“The AOC saves money by using such workers as needed to continue work on badly needed projects even in light of the current freeze on hiring except in critical positions,” he said.

Important projects? Whatever could those “important projects be?” And why should the AOC’s “badly needed projects” be any more important than the badly needed projects and increased work loads that all of the courts have had to suffer since the inception of court closures and furloughs?

Isn’t it, “What’s good for the goose is good for the gander?” Except in this case everything for the AOC is good and everyone else’s goose is cooked.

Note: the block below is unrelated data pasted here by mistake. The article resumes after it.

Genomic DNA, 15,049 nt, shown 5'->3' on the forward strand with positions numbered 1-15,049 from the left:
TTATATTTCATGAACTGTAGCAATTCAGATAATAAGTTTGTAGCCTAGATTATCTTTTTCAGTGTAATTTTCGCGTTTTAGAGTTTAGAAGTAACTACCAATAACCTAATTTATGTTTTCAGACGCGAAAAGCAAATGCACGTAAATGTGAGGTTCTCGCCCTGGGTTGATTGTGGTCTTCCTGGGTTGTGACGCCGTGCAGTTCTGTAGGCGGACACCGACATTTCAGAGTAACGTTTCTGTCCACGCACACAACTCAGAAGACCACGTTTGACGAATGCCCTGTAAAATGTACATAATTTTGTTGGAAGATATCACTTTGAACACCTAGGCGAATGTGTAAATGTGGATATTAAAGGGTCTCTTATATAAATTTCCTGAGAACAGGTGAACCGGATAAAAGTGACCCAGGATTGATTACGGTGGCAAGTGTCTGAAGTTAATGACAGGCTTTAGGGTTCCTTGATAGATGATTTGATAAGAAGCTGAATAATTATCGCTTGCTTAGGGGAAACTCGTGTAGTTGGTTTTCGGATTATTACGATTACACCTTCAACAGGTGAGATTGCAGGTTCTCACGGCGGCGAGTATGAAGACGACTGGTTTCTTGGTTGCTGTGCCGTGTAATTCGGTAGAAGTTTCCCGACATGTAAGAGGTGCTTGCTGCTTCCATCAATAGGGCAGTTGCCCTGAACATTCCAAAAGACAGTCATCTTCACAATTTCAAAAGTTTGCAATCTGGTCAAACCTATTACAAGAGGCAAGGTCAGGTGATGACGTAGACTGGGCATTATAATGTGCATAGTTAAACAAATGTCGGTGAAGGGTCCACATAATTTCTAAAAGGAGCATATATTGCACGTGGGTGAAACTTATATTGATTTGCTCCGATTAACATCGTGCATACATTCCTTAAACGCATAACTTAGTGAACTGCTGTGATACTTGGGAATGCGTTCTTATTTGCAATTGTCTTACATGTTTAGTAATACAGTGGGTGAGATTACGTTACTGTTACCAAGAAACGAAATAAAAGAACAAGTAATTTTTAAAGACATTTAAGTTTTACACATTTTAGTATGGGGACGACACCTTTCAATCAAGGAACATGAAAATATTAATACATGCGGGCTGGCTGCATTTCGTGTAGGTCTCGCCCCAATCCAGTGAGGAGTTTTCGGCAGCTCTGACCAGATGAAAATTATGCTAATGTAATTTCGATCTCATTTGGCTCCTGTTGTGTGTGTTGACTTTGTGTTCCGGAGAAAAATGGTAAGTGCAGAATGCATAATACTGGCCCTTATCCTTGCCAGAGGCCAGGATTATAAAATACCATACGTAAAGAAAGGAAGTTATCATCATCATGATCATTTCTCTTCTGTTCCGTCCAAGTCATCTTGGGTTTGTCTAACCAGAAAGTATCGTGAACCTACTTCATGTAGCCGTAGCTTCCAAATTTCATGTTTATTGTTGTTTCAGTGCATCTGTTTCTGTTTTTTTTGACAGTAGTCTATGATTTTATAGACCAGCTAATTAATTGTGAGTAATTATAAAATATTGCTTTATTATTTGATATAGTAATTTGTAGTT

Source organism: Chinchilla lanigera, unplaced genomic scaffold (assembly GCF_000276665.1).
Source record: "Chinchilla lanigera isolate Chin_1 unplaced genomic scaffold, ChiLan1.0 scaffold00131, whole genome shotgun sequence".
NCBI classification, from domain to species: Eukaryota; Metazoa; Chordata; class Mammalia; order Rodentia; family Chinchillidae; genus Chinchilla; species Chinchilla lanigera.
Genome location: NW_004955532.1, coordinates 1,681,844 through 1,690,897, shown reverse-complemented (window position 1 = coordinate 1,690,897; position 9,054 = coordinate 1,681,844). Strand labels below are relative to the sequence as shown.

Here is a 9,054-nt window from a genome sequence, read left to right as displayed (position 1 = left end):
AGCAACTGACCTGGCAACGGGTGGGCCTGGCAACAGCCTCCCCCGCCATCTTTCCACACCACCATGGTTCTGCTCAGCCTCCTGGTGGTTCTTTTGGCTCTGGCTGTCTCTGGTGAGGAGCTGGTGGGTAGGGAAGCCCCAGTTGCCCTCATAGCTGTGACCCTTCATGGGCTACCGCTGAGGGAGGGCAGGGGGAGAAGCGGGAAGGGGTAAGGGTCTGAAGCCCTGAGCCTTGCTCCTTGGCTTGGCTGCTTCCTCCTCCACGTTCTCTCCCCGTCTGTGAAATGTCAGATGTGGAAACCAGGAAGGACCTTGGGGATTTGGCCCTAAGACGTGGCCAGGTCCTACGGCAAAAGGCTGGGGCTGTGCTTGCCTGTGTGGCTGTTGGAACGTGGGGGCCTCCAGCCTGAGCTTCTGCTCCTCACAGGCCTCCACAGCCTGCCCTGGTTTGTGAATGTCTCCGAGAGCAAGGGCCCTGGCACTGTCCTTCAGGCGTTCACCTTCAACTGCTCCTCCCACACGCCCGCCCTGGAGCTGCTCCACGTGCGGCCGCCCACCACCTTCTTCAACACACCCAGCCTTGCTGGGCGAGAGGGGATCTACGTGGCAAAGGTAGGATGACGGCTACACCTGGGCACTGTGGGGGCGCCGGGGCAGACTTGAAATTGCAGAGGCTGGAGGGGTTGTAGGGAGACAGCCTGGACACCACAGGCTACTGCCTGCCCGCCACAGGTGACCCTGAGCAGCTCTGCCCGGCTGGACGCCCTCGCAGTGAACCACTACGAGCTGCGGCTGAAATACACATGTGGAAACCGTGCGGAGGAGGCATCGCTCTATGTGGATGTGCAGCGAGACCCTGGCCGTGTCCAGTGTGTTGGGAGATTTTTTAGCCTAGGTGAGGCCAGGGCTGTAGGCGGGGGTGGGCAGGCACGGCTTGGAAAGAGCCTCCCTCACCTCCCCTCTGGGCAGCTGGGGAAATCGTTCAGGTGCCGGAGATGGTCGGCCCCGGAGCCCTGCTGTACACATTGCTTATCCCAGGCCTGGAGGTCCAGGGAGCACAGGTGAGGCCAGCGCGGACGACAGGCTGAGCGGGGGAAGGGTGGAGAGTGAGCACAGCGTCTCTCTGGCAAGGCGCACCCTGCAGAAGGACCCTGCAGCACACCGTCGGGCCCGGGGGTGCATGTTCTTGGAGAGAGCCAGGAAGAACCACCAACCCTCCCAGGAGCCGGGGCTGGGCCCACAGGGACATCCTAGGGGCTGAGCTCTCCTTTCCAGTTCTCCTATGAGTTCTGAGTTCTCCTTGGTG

Sinking Economy Drags Courts Down with It

From the Contra Costa Times.

From the outside, the local courthouse may bring to mind images of “Law and Order” and “Perry Mason” – television dramas in which the participants generally behave with at least a modicum of decorum.

But in real life, all hell is breaking loose in Los Angeles County’s courtrooms.

Amid the flagging economy, judges have noticed a rise in shouting, brawls and other courtroom disturbances, according to the Superior Court’s 2010 annual report.

Click here to read more.